JERUSALEM (AFP) - Former Israeli president Shimon Peres remained in stable condition on Friday (Sept 16) morning, three days after a major stroke, a spokesman for the 93-year-old said, after the Pope offered his best wishes.
Israelis have been watching closely since their elder statesman and last remaining founding father was hospitalised on Tuesday feeling unwell and then suffered a stroke and internal bleeding. His condition has improved since, but he remained sedated on Friday morning.
"There is no change at the moment," a spokesman for Mr Peres said. "His condition is obviously still serious but at the moment he is stable."
Doctors are hoping it will be possible to take Mr Peres out of sedation in the coming days, though they are monitoring his condition hourly.
On Thursday, his personal physician and son-in-law Rafi Walden told AFP that during times when they had taken him out of sedation, he had been able to squeeze his hand.
He has not been able to speak due to being intubated, Dr Walden said.
Mr Peres has held nearly every major office in Israel, serving twice as prime minister. He was president, a mostly ceremonial role, from 2007 to 2014.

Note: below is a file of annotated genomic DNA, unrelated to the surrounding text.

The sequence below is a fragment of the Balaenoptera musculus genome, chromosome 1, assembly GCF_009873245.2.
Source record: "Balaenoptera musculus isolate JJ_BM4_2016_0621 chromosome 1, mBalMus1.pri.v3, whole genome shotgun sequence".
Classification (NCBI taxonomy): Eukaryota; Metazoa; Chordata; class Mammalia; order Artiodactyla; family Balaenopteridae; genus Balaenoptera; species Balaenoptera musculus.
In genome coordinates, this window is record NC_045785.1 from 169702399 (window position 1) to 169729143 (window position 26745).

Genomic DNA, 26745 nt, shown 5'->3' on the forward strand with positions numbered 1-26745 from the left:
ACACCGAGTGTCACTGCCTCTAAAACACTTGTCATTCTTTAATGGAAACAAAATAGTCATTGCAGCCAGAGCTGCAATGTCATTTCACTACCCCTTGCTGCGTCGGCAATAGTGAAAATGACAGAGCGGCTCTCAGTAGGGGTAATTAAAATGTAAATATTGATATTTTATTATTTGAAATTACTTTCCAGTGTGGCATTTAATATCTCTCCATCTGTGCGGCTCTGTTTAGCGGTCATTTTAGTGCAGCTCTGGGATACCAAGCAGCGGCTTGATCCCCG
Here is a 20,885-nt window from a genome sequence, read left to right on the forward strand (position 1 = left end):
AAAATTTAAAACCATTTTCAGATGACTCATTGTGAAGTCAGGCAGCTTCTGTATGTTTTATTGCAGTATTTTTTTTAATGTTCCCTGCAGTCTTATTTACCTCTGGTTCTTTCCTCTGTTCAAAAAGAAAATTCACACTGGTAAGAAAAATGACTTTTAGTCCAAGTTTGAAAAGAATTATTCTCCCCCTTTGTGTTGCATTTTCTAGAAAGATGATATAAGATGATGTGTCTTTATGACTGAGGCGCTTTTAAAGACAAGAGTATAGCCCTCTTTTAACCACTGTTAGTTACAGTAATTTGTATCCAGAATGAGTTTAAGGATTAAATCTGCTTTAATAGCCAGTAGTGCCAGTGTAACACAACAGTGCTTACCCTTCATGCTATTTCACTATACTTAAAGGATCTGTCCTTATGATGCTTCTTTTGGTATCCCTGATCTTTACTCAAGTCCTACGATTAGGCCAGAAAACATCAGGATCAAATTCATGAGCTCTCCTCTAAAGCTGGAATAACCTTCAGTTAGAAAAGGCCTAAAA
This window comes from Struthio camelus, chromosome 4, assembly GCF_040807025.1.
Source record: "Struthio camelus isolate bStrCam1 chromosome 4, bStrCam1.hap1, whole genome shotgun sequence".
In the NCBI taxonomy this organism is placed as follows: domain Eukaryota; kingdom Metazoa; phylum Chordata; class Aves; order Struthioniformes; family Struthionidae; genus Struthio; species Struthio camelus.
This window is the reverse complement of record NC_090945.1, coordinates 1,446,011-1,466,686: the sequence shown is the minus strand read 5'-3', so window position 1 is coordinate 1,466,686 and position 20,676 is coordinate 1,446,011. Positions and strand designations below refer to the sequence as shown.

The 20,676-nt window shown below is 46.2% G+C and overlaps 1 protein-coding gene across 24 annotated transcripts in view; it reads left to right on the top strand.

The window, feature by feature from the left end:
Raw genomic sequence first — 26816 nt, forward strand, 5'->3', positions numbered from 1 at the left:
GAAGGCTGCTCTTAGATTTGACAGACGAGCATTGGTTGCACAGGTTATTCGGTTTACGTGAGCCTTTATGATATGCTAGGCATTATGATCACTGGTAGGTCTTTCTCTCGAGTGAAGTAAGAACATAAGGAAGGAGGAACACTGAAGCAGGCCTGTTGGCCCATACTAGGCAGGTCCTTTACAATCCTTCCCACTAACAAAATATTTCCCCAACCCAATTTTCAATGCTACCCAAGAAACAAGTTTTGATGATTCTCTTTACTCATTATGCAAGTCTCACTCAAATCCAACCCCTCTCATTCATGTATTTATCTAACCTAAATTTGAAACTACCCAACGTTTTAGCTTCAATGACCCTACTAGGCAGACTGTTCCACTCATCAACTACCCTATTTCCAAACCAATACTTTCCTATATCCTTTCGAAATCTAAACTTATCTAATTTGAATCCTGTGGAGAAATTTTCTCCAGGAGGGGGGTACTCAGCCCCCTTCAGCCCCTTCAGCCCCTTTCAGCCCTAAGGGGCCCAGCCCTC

He won the 1994 Nobel Peace Prize jointly with prime minister Yitzhak Rabin and the late Palestinian leader Yasser Arafat for his role in negotiating the Oslo Accords, which envisioned an independent Palestinian state.
The former hawk turned dove is widely respected both in Israel and abroad, regularly meeting world leaders and celebrities.
Pope Francis wrote to Peres Thursday saying he had "prayed for strength for the family and for a full recovery".
The letter said the Pope held a special prayer for Mr Peres alongside Rabbi Abraham Skorka of Argentina.
Mr Peres and the Pope last met two months ago when Mr Peres visited the Vatican, while in 2014 they made a joint prayer for peace alongside Palestinian president Mahmud Abbas.
US Republican presidential nominee Donald Trump also wrote to wish Mr Peres a "swift recovery". "You are among the last of a generation of leaders who fought for the right of the Jewish people to shape their own destiny," Mr Trump wrote.
Mr Trump's Democrat rival Hillary Clinton, former British prime minister Tony Blair and Russian President Vladimir Putin have also inquired about his condition.
UN Secretary General Ban Ki Moon told the body's Security Council on Thursday he was hoping for a "swift and full recovery", calling Mr Peres "tireless in seeking peace between Israelis and Palestinians".
He said that unfortunately, despite the goals of the Oslo Agreement, "we are further than ever from its goals".
The goal outlined of a Palestinian and Israeli side living in peace side by side "is at risk of being replaced by a one-state (Israel) reality of perpetual violence and occupation".